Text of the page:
On his return he resumed his studies. The family's finances were no longer comfortable, to support himself Massenet took private piano students and played as a percussionist in theatre orchestras, his work in the orchestra pit gave him a good working knowledge of the operas of Gounod and other composers and contemporary. Traditionally, many students at the Conservatoire went on to substantial careers as church organists, he gained some work as a piano accompanist, in the course of which he met Wagner who, along with Berlioz, was one of his two musical heroes. In 1861 Massenet's music was published for the first time, the Grande Fantasie de Concert sur le Pardon de Ploërmel de Meyerbeer, a virtuoso piano work in nine sections. Having graduated to the composition class under Ambroise Thomas, Massenet was entered for the Conservatoire's top musical honour, the Prix de Rome, previous winners of which included Berlioz, Thomas and Bizet; the first two of these were on the judging panel for the 1863 competition.
All the competitors had to set the same text by a cantata about David Rizzio. He recalled: Ambroise Thomas, my beloved master, came towards me and said, "Embrace Berlioz, you owe him a great deal for your prize." "The prize," I cried, bewildered, my face shining with joy. "I have the prize!!!" I was moved and I embraced Berlioz my master, Monsieur Auber. Monsieur Auber comforted me. Did I need comforting? He said to Berlioz pointing to me, "He'll go far, the young rascal, when he's had less experience!" The prize brought a well-subsidised three-year period of study, two-thirds of, spent at the French Academy in Rome, based at the Villa Medici. At that time the academy was dominated by painters rather than musicians.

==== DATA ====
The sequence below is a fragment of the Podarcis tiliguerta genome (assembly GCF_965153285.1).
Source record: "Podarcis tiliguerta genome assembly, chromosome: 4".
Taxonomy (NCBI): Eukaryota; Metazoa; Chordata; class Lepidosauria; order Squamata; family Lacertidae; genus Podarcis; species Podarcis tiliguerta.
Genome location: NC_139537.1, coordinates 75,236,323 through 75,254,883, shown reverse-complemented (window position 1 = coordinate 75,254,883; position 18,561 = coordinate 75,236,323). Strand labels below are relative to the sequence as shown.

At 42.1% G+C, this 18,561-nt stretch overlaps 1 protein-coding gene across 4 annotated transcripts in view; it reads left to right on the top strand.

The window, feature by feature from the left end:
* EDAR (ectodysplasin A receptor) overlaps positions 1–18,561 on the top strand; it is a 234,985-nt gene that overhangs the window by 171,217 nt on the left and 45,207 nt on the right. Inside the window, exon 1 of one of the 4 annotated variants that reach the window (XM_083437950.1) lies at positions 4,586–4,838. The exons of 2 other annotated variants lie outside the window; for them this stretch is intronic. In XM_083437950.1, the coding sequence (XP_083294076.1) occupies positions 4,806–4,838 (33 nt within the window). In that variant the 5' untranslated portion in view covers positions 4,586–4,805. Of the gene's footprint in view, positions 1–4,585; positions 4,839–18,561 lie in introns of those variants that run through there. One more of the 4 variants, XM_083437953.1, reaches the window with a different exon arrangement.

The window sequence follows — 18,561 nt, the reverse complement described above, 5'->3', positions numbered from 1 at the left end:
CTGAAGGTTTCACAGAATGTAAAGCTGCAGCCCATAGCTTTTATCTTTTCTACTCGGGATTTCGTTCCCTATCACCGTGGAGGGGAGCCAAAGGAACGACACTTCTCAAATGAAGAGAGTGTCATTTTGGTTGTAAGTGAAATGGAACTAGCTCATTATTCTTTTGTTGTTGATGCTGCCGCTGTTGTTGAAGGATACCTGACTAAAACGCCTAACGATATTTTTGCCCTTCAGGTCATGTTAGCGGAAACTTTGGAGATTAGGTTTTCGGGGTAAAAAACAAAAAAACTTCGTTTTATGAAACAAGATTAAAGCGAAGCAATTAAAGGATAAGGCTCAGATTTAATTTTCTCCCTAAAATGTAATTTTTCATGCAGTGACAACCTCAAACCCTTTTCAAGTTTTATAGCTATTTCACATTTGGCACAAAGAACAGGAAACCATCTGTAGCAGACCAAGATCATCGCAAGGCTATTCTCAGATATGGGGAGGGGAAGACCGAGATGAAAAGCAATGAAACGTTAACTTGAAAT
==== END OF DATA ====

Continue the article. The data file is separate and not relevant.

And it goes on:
Hold Your Colour is the debut studio album by the Australian drum and bass band Pendulum, released on 25 July 2005 and reissued in 2007 by Breakbeat Kaos. The album was mastered by Stuart Hawkes at Metropolis in London; the album features collaborations with artists such as the DJs Fresh and TC, the MCs $pyda and Fats, vocalists from bands Freestylers and Halogen, guitarists from bands Karnivool and Concord Dawn, together with Peredur ap Gwynedd. Five singles were produced from the album, including "Slam" / "Out Here", the first single by Pendulum to reach the top 40 in the UK Singles Chart. In addition, a non-album single, "Blood Sugar" / "Axle Grinder", released on 18 June 2007 replaced "Another Planet" and "Still Grey" on the reissue of Hold Your Colour due to its popularity. Otherwise, the LP was released as a triple 12", features, together with "Hold Your Colour", all the tracks that did not appear on any single. A promotional LP contained "Slam" / "Out Here"; the album cover inspired the single cover for the Pendulum release "Witchcraft".